The problem, as I see it, in a nutshell: Poe wrote a creepy tale of a cat betraying a murderer to the police. You [seem to have] told a tale of abuse and murder as a The Moth-like confession. This particular story needs the distance of time to be successful, I think -- not unlike fairy tales. It doesn't have enough of the supernatural to differentiate itself from modern reality.

"Tell-Tale Heart" would work better. Or, if you want a really, really creepy story for the strong of heart and stomach: "The Facts in the Case of M. Valdemar".

Alternatively ... have you considered H.P. Lovecraft?--Mario R.

Unknown said...
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Unknown said...

Storytelling is art, you have to push the boundaries, stretch yourself. You will never know how far you can go until you've gone too far.
A few years ago I had people stop the show and chastise me for telling a story that was too scary, after they walked out the rest of the crowd clammered for me to finish the story, I was shaken, but finished. A couple of years later I received hate mail for a story I told that was too scary - it was at a concert of scary stories for adults.
Both of these experiences left me gun-shy for a long time, until it got to the point that kids complained my stories weren't scary.
Stories about Golden Arms and Taily Pos are no where near as scary as stories about child abuse and alcoholism because these horrors are too easy to conjure into our minds. It's a tough tight-rope to walk.
Learn from the experience, but don't let it set you back the way it did me. Eventually I took all my really scary stories and compiled them into a show called "Too Scary" that is generating lot of interest.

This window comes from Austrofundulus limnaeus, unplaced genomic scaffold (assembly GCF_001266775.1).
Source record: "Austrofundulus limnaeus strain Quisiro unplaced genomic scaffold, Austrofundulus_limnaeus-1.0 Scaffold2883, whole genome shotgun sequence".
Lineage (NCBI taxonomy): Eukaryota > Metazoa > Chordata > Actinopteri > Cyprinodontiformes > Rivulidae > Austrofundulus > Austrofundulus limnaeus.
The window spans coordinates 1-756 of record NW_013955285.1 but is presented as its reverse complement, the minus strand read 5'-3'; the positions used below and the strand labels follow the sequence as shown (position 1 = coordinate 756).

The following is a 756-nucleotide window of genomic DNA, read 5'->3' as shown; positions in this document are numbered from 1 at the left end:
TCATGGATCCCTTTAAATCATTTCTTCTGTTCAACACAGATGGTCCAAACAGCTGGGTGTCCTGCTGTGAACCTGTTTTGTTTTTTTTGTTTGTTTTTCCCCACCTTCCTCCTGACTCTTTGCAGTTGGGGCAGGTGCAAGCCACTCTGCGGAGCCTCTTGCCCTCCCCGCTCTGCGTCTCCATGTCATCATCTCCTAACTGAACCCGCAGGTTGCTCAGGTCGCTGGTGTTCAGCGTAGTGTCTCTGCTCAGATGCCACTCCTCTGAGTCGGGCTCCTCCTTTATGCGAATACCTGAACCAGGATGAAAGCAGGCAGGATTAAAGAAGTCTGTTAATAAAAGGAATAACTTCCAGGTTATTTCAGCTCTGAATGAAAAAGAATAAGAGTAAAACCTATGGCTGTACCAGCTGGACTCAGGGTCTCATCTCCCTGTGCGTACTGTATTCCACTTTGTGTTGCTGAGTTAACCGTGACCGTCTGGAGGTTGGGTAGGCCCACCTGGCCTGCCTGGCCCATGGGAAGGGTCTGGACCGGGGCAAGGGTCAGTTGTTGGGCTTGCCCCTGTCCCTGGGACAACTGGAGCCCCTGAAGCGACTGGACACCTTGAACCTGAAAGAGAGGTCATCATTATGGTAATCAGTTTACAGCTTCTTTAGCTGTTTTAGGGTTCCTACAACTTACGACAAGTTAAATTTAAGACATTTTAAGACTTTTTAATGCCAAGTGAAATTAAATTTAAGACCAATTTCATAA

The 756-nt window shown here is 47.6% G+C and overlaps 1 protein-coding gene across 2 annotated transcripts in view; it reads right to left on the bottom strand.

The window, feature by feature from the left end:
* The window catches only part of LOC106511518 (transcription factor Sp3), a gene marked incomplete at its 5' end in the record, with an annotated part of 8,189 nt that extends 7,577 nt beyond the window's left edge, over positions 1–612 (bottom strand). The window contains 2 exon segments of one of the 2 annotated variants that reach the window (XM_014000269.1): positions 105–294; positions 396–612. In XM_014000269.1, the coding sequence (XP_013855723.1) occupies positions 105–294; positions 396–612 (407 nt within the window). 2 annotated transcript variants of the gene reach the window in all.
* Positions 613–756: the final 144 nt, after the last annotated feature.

WorldofStories said...

I was thinking about the Tell-Tale Heart but everyone and their mother does that! I was looking for something a little different. I do not think that the format with which I told it was wrong, I think it worked really well, but I think I should have gained trust first and not used my own name, so it was not so real-life confessional.
Thanks for very much your ideas and suggestions. I need to look into Lovecraft...

Kids ALWAYS tell me the stories are not scarey enough, but I never take it over the edge. The last thing I want to do is give kids nightmares or put them off spooky tales for life. Let them have their innocence and desire for more for as long as possible. There are some times when I get excited I think: well, maybe I could tell... but then KNOW in my heart of hearts it might be too much!

But with adults, it is different. Most folks at my performance stayed and thanked my afterwards, and said they enjoyed being freaked or creeped out! And I agree about pushing yourself into new places. That was definitely the case with this story.

I like your idea of putting all the really scary stuff in one show.

Thanks for both of your comments.

JJM said...

Sorry, should have written "a story like 'Tell-Tale Heart'" -- something with more of an edge of the fantastic. Didn't mean to suggest you had to tell that one specifically. And, yes, putting the story into a better context (or, as you put it, gaining the trust of the audience first) would make a lot of difference.

As for Lovecraft ... one could argue he couldn't write his way out of a paper bag, but he could set a mood and send shivers up your spine like nobody's business, and some of those stories, told in a more modern idiom, would be dynamite in your hands.

Thanks for your patience. --Mario R.

Priscilla said...

Simon, I think you've had some good response here. I'd agree that you might need to warm the audience up before you chill them. I recently told a really creepy story in a concert for adults. It was a house concert (in my own house) and one response was "Don't tell that one again." I've had kids request that specific story again, though, so who knows.